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Your Guide to Emergency Contraception

The Nurx medical team created this guide to help you understand whether to take emergency contraception if you're using another birth control method.

Your Guide to Emergency Contraception Image
Written by Nurx
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Emergency contraception is in high demand right now.  Since early May when the news leaked that the Supreme Court would likely overturn Roe v Wade, and even more since Friday when the court did overturn Roe, thousands of you have been requesting emergency contraception to have on hand, just in case you ever need it.  In the new world abortion will be illegal or highly restricted in half of American states, so if you’re capable of getting pregnant it makes sense to plan ahead and have this pregnancy prevention strategy in the bedside table just in case.

Emergency contraception is a great tool for preventing unwanted pregnancy, but we don’t want you to take it unnecessarily and want to make sure you take the right kind. Our medical team created this Emergency Contraception Flowchart to make sure you know all you should, and we also spell it out below. We made the chart a PDF so you can download, save and share.

Here’s how to know if you should take emergency contraception if you’re using another birth control method.

Get Birth Control At Home

Birth control from Nurx costs as little as $0 with insurance or $15 per month without insurance.

When should you take EC?

Condoms: A condom was your only form of birth control and it broke or fell off, or you did not use one the entire time there was genital contact.

Combination pills, Slynd, the patch, the ring: You missed two or more combination pills, didn’t replace your patch or ring on time or left your ring out of your vagina for too long.

Progestin-only pills (other than Slynd): You missed a progestin-only pill by more than 3 hours and had sex within 48 hours of that.

The birth control shot:  It’s been more than 14 weeks since your last injection.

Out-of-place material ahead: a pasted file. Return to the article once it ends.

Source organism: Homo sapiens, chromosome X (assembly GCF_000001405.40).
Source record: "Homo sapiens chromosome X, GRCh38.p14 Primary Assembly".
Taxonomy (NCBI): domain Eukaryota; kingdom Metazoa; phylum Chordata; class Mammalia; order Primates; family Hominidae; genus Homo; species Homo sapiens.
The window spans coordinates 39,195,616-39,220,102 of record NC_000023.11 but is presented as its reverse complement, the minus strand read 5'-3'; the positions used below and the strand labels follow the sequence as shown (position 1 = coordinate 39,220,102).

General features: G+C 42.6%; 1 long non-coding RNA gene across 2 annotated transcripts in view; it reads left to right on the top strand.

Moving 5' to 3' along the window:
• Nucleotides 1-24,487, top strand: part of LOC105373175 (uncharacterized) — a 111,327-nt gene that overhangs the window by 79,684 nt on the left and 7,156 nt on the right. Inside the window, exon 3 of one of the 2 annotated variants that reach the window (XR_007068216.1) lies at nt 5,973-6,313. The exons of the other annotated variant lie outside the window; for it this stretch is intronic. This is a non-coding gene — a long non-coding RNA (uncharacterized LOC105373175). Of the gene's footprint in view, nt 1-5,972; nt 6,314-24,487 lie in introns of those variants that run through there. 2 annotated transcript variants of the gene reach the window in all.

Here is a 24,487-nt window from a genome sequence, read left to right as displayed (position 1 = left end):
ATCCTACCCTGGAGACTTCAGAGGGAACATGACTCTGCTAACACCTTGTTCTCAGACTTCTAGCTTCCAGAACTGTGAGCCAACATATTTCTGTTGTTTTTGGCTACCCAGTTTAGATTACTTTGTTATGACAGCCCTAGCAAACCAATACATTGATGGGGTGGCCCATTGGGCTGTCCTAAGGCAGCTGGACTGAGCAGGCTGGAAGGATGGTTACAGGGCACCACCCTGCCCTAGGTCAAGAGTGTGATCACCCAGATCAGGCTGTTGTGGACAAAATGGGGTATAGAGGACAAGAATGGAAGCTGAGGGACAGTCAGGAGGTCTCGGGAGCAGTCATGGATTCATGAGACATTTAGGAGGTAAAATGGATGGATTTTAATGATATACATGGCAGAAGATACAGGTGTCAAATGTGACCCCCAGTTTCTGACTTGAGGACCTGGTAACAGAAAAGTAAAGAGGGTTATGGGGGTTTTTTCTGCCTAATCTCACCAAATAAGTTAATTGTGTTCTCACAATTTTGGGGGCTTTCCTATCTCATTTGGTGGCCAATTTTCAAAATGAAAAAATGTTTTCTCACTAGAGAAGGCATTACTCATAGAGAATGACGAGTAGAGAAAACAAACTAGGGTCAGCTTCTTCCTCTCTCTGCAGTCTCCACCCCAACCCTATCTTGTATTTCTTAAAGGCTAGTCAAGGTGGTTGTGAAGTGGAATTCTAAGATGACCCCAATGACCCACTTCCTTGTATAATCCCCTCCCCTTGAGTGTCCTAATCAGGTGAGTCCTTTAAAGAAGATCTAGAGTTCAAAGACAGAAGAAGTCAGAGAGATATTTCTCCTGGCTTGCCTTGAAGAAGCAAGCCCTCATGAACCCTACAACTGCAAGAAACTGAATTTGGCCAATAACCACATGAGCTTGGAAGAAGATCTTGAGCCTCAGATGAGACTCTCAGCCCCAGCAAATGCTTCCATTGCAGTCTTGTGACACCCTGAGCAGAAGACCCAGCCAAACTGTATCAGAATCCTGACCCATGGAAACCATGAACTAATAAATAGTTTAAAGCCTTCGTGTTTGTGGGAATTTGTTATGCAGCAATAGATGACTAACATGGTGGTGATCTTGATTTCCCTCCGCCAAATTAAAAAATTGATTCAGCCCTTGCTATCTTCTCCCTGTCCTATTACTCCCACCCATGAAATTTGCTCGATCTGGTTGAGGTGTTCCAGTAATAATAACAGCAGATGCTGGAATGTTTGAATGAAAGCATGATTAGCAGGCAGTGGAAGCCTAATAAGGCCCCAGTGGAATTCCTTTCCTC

An IUD or implant: Your IUD or implant but is expired.

If you have been using any birth control for less than a week: Contact your medical provider ASAP to discuss next steps.

Which EC should you take?

Below we’ve spelled out which emergency contraception is best for different situations. One VERY important thing to know about Ella: Ella and regular hormonal birth control can cancel each other out, so if you take Ella do not use other hormonal birth control for 5 days and do use a condom for a week.

If it has been less than 3 days (72 hours) since sex:  You can take Plan B, a morning-after pill that works for up to 3 days and is available without a prescription at many pharmacies. Or, you can request the prescription-only morning-after pill Ella, which Nurx can send to you with overnight shipping or send the prescription to your local pharmacy for pick-up. You should take whichever type of morning-after pill you can get your hands on first. Important: Ella and regular hormonal birth control can cancel each other out, so if you take Ella do not use other hormonal birth control for 5 days and do use a condom for a week.

If it has been more than 3 days but less than 5 (120 hours) since sex: You should take Ella, the prescription morning-after pill that may work for up to 5 days after sex. Nurx can send to you with overnight shipping or send the prescription to your local pharmacy for pick-up. Important: Ella and regular hormonal birth control can cancel each other out, so if you take Ella do not use other hormonal birth control for 5 days and do use a condom for a week.

If you weigh more than 164 pounds: You should take Ella, the prescription morning-after pill that is the better choice for people who weigh more than 165 pounds. Nurx can send to you with overnight shipping or send the prescription to your local pharmacy for pick-up. Important: Ella and regular hormonal birth control can cancel each other out, so if you take Ella do not use other hormonal birth control for 5 days and do use a condom for a week.

If your IUD or implant is expired: Contact your medical provider. Do not take Ella—if any hormones are still present in your IUD or implant it will make Ella less effective. Plan B is an option, because it will not interact with the hormones from your IUD or implant.

If you are breastfeeding: Plan B is safest, but Ella can be used if you discard your  breast milk for 24 hours after taking Ella (or consult with your medical provider).

If you can get an IUD inserted:  The most effective method of emergency contraception is to have an IUD inserted by a medical provider within 5 days. This method isn’t impacted by body weight, and you can leave the IUD in for years as birth control.

If it has been more than 5 days since unprotected sex: Emergency contraception will no longer be effective. We recommend taking a pregnancy test 2 weeks after you had sex, or if your period is late.

 

This blog pro­vides infor­ma­tion about telemed­i­cine, health and related sub­jects. The blog content and any linked materials herein are not intended to be, and should not be con­strued as a substitute for, med­ical or healthcare advice, diagnosis or treatment. Any reader or per­son with a med­ical con­cern should con­sult with an appropriately-licensed physi­cian or other healthcare provider. This blog is provided purely for informational purposes. The views expressed herein are not sponsored by and do not represent the opinions of Nurx™.

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